Why does this return fail to work while the other doesn't?

Discussion in 'C++' started by The Cool Giraffe, Feb 13, 2007.

  1. I have these two line of code and they work as they're
    supposed to.

    std::string outPut (ch);

    return outPut;



    Now, i've tried to exchange those two for the one below but

    the computer said no. Why?

    return (std::string outPut (ch));



    Of course i have that char ch[10] and i'm returning
    std:string from the method. I'm using VC++.NET compiler.

    --
    Vänligen Kerstin Viltersten
    (The Cool Giraffe)
     
    The Cool Giraffe, Feb 13, 2007
    #1
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  2. The Cool Giraffe

    Rolf Magnus Guest

    The Cool Giraffe wrote:

    > I have these two line of code and they work as they're
    > supposed to.
    >
    > std::string outPut (ch);
    >
    > return outPut;
    >
    >
    >
    > Now, i've tried to exchange those two for the one below but
    >
    > the computer said no. Why?


    It just said "no"? That's quite a useless error message.

    > return (std::string outPut (ch));


    A variable definition has no value. You have to use a temporary:

    return std::string(ch);
     
    Rolf Magnus, Feb 13, 2007
    #2
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  3. The Cool Giraffe wrote:
    > I have these two line of code and they work as they're
    > supposed to.
    >
    > std::string outPut (ch);
    >
    > return outPut;
    >
    >
    >
    > Now, i've tried to exchange those two for the one below but
    >
    > the computer said no. Why?
    >
    > return (std::string outPut (ch));


    Because you're trying to declare an object (named 'outPut') in
    the return statement's expression. That is not allowed. You
    need:

    return std::string(ch);

    which just creates a temporary [unnamed] object of type string
    and returns its value.

    > Of course i have that char ch[10] and i'm returning
    > std:string from the method. I'm using VC++.NET compiler.


    Compiler doesn't matter.

    V
    --
    Please remove capital 'A's when replying by e-mail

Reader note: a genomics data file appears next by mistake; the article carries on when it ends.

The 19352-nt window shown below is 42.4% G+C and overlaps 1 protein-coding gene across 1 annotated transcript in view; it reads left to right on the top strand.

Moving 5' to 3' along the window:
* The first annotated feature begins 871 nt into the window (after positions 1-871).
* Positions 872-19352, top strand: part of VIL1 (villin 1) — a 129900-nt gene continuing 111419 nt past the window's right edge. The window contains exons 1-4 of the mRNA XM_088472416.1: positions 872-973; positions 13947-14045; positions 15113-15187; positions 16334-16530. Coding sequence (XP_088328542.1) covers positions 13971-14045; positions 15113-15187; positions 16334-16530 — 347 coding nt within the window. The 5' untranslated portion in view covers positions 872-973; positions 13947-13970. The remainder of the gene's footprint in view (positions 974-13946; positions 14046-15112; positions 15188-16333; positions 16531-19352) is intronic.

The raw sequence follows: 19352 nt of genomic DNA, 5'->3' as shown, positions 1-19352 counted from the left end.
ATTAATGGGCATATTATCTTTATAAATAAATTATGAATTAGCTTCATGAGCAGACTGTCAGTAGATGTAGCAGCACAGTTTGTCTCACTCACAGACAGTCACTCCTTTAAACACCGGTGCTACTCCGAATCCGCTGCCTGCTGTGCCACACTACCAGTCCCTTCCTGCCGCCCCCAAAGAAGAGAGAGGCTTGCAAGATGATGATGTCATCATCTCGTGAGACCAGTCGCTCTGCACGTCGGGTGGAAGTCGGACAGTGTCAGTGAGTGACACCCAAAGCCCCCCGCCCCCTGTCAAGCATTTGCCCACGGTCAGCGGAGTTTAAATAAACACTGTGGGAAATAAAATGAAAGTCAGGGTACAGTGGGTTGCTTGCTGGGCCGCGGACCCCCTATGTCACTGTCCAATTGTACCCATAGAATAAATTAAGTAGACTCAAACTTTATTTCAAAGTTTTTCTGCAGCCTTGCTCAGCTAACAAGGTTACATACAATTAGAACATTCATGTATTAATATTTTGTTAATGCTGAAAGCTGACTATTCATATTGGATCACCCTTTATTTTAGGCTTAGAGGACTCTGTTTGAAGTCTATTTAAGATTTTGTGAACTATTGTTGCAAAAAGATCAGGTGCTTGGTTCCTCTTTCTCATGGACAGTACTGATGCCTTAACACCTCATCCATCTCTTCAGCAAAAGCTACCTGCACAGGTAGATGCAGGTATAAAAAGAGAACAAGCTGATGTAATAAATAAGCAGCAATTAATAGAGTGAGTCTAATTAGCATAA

I do not respond to top-posted replies, please don't ask
     
    Victor Bazarov, Feb 13, 2007
    #3
  4. On Feb 13, 11:17 am, "The Cool Giraffe" <>
    wrote:

    > I have these two line of code and they work as they're
    > supposed to.
    >
    > std::string outPut (ch);
    >
    > return outPut;
    >
    > Now, i've tried to exchange those two for the one below but
    >
    > the computer said no. Why?
    >
    > return (std::string outPut (ch));


    change that to:

    return std::string(ch);

    and all should be good.

    Best regards,

    Tom
     
    Thomas Tutone, Feb 13, 2007
    #4
  5. The Cool Giraffe

    David Harmon Guest

    On Tue, 13 Feb 2007 17:17:59 +0100 in comp.lang.c++, "The Cool Giraffe"
    <> wrote,
    >Now, i've tried to exchange those two for the one below but
    >
    >the computer said no. Why?
    >
    >return (std::string outPut (ch));


    What is "output" doing there? You can't declare a variable just in the
    middle of an expression.

    return std::string(ch);
     
    David Harmon, Feb 13, 2007
    #5
  6. Thomas Tutone wrote/skrev/kaita/popisal/schreibt :
    > "The Cool Giraffe" <>
    >
    >> I have these two line of code and they work as they're
    >> supposed to.
    >>
    >> std::string outPut (ch);
    >>
    >> return outPut;
    >>
    >> Now, i've tried to exchange those two for the one below but
    >>
    >> the computer said no. Why?
    >>
    >> return (std::string outPut (ch));

    >
    > change that to:
    >
    > return std::string(ch);
    >
    > and all should be good.
    >
    > Best regards,



    Got it. Thanks to all.

    --
    Vänligen Kerstin Viltersten
    (The Cool Giraffe)
     
    The Cool Giraffe, Feb 13, 2007
    #6
  7. The Cool Giraffe

    Alan Johnson Guest

    Rolf Magnus wrote:
    >> the computer said no. Why?

    >
    > It just said "no"? That's quite a useless error message.


    I work with an IDL compiler which has only one error message:
    "You used it wrong."

    --
    Alan Johnson
     
    Alan Johnson, Feb 14, 2007
    #7
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